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Mortimer Dramatic Society - The Farndale Avenue Macbeth

10th 11th, 17th and 18th May 2002.

From the Newbury Weekly News.

The Farndale Avenue Housing Estate Townswomen’s Guild Dramatic Society’s Production of Macbeth: Mortimer Dramatic Society, at St John’s Hall, Mortimer on May 10th, 11th, 17th and 18th

The raffle is one of the worst traditions of amateur theatre, so it was no surprise to find one at the back of St John’s Hall. What was a little surprising was the first prize of a tea towel and second prize of half a dozen eggs, but they should have served as a warning for what was in store. The Farndale Avenue series of plays, about incompetent amateur actors, is hugely popular with amateur groups, and Macbeth is the original one, dating from 1976. The ladies are entering their production in a drama competition, and we are privileged to watch the performance, along with the adjudicator Mr Peach (Tom Shorrock), a splendidly fruity performance, especially at the end when he delivers his adjudication in drag.

The redoubtable chairwoman of the TWG, Mrs Reece, played by Sarah Clarke, had all the confidence and authority we would expect. At the start, she told us all to stand and sing the National Anthem, and by golly we all did. Macbeth was played by Thelma (played by Cathy Bowman), and she knew she was the star, and better than the others. When Lady Macbeth fails to arrive, stage manager Henry (Chris Boott) is press-ganged into taking on the part. This was a very good comic performance as he stumbled his way through, showing increasing desperation when three of them get trapped in an endless loop of script.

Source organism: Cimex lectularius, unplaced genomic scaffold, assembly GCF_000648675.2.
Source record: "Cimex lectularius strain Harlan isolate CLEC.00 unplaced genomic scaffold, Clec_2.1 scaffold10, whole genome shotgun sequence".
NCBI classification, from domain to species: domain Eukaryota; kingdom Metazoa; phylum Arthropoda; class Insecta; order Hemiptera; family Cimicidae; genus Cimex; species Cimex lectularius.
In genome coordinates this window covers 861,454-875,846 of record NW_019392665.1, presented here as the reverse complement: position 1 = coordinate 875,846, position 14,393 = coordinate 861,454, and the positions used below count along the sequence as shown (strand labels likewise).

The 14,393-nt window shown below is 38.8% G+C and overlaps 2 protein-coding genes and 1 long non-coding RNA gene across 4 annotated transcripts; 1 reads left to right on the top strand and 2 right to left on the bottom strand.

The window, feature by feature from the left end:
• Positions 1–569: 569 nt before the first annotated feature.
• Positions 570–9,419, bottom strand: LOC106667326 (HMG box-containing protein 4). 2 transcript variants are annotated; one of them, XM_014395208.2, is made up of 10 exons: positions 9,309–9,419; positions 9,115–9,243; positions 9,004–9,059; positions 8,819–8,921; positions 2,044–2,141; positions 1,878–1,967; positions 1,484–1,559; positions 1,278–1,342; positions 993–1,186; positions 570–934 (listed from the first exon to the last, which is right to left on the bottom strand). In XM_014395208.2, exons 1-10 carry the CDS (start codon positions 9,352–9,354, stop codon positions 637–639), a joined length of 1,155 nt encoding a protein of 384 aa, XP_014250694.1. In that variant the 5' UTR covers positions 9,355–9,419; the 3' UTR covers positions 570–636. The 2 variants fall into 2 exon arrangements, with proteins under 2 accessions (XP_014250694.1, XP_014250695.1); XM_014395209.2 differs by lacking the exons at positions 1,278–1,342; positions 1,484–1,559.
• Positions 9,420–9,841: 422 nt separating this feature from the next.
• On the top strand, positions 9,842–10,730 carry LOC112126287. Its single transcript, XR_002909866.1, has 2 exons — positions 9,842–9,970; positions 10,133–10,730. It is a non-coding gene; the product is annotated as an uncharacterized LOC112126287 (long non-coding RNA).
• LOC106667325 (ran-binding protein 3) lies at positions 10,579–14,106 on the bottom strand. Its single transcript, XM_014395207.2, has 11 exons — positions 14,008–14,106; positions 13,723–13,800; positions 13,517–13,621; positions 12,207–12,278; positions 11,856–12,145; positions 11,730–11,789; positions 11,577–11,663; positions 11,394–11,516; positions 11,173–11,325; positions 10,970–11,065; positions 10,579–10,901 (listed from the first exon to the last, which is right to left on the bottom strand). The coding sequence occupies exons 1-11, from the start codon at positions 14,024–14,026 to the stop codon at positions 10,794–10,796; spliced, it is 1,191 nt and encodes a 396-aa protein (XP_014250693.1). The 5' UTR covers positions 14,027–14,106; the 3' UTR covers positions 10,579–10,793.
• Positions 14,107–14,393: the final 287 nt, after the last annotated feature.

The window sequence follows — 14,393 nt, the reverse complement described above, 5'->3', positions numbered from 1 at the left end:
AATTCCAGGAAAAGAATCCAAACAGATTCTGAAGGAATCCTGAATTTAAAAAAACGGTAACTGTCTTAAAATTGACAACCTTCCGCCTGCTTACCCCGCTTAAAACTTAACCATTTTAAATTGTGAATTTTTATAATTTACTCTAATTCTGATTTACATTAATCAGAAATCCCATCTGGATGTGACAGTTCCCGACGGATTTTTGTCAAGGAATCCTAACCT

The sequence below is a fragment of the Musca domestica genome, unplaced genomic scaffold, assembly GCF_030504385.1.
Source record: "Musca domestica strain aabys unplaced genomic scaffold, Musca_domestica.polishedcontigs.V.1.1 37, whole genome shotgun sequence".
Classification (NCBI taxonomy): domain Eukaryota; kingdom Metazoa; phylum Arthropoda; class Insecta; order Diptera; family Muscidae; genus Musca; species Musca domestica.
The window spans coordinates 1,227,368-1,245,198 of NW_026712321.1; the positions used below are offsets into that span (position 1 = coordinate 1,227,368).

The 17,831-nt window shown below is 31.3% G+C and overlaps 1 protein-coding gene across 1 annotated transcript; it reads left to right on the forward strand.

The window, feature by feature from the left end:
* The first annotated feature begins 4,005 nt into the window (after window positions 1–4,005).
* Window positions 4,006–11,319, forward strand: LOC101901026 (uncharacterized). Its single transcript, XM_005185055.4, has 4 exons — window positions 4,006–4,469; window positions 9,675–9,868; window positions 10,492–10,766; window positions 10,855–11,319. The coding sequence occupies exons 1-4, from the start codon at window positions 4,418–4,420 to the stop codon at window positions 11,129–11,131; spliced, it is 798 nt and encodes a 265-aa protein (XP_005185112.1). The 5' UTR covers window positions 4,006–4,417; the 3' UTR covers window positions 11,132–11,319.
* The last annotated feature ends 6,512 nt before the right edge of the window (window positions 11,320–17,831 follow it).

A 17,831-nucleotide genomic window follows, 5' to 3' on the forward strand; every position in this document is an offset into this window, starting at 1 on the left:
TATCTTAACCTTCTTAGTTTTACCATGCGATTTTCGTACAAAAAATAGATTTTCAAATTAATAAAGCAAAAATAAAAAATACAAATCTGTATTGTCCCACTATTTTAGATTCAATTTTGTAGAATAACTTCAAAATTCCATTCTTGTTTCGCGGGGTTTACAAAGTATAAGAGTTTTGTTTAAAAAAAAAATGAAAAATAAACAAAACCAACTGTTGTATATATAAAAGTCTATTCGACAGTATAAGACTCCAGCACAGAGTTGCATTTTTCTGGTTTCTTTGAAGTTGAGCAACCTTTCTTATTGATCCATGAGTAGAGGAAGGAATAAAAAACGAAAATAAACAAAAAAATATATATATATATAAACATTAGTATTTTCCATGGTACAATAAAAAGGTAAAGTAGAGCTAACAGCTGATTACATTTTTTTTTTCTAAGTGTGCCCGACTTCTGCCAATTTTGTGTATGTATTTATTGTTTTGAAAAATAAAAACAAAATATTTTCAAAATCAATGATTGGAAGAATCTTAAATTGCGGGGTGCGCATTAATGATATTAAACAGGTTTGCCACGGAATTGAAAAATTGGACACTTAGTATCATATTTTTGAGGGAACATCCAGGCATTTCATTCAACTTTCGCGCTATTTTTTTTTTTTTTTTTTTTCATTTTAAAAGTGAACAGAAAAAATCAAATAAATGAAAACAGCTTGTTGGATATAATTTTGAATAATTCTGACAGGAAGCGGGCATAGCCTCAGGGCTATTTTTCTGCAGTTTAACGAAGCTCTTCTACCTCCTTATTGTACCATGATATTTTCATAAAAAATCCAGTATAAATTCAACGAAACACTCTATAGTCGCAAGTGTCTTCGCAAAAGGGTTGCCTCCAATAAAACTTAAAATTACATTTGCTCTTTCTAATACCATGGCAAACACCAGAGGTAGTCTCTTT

Jane Hodgson, as Minnie playing Banquo, was suitable confused as a ghost, as was I – what was the other person doing under the sheet? I thought she was supposed to be pushed around on a tea trolley. Helen Sharpe, as Kate, started off with a walking stick and deteriorated as the performance went on, ending up in a wheelchair, pushed by Darryl Manners as the long-suffering director.

The remaining parts were played by Mari Fleming and Carol Burbedge, groping her way around after she lost her glasses.

For this sort of play to succeed, you need good actors, good timing and a fast pace, and the company, directed by John Burbedge, provided all these. The only thing I felt didn’t succeed was the witches’ dance, to That Old Black Magic, which needed more variety.

This was a very polished production, and hugely enjoyable. I haven’t laughed so much since… well, since the last Farndale Avenue play I saw.